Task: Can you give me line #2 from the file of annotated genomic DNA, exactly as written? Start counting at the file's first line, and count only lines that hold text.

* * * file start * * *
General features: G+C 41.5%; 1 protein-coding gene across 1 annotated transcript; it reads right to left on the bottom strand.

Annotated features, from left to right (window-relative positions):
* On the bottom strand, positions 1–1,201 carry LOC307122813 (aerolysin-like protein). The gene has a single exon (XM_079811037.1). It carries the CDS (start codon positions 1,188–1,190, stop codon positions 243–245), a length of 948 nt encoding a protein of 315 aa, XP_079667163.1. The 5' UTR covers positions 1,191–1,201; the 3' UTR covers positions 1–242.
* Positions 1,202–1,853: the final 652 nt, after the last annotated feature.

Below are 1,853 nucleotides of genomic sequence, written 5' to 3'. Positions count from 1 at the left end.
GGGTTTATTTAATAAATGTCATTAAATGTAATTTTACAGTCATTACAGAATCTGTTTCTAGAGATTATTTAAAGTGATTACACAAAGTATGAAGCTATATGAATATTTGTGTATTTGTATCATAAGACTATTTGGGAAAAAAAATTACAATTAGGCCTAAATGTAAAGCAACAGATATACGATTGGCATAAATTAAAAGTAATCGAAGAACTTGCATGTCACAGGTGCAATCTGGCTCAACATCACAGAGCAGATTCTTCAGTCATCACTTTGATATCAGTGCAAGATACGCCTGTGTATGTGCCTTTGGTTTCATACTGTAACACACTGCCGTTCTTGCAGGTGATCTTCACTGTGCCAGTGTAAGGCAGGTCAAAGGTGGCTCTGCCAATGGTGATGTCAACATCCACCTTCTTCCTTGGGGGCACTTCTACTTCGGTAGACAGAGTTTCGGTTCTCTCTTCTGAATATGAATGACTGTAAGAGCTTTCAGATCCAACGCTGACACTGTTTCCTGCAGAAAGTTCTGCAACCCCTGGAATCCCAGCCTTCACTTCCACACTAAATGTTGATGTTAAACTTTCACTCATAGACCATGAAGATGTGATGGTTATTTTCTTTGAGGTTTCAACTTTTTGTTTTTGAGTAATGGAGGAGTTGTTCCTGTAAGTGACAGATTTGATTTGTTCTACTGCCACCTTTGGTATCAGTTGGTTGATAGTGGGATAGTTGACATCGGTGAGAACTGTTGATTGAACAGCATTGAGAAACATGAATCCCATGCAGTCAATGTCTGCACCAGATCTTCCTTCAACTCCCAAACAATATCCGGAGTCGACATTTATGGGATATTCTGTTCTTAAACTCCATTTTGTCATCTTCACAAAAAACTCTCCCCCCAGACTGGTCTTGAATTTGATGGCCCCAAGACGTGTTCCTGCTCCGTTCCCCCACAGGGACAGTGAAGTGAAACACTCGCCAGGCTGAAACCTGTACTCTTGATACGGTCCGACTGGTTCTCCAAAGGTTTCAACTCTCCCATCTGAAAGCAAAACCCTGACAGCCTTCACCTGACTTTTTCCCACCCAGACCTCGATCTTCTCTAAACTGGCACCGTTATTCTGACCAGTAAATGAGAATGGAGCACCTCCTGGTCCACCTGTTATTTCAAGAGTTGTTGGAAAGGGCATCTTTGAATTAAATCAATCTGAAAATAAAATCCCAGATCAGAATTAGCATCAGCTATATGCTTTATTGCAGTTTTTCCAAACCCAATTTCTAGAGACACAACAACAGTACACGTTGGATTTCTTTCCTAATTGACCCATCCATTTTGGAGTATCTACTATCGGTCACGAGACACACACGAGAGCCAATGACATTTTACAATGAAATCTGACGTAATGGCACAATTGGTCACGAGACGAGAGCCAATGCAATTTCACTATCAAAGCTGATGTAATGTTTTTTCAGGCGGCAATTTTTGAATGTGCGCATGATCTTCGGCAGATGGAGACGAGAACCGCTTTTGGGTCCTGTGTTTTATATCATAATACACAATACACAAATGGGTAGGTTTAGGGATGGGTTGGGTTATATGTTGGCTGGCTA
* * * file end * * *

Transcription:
Annotated features, from left to right (window-relative positions):